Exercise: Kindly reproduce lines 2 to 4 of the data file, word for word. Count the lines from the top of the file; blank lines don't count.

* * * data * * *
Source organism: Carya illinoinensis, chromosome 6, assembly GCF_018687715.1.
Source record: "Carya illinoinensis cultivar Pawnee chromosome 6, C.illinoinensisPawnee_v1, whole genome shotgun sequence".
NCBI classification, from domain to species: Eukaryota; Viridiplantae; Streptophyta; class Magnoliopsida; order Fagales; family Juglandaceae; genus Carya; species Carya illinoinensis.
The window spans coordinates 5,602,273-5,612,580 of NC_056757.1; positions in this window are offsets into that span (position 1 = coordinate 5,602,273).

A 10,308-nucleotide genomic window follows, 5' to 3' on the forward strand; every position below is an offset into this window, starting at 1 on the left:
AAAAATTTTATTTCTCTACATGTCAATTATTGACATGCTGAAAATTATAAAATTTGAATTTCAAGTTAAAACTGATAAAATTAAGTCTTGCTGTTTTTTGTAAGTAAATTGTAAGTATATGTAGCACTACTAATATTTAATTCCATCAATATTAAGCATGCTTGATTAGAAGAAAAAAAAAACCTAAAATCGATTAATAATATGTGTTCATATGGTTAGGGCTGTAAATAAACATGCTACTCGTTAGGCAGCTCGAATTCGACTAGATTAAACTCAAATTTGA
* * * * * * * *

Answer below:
Source record: "Carya illinoinensis cultivar Pawnee chromosome 6, C.illinoinensisPawnee_v1, whole genome shotgun sequence".
NCBI classification, from domain to species: Eukaryota; Viridiplantae; Streptophyta; class Magnoliopsida; order Fagales; family Juglandaceae; genus Carya; species Carya illinoinensis.
The window spans coordinates 5,602,273-5,612,580 of NC_056757.1; positions in this window are offsets into that span (position 1 = coordinate 5,602,273).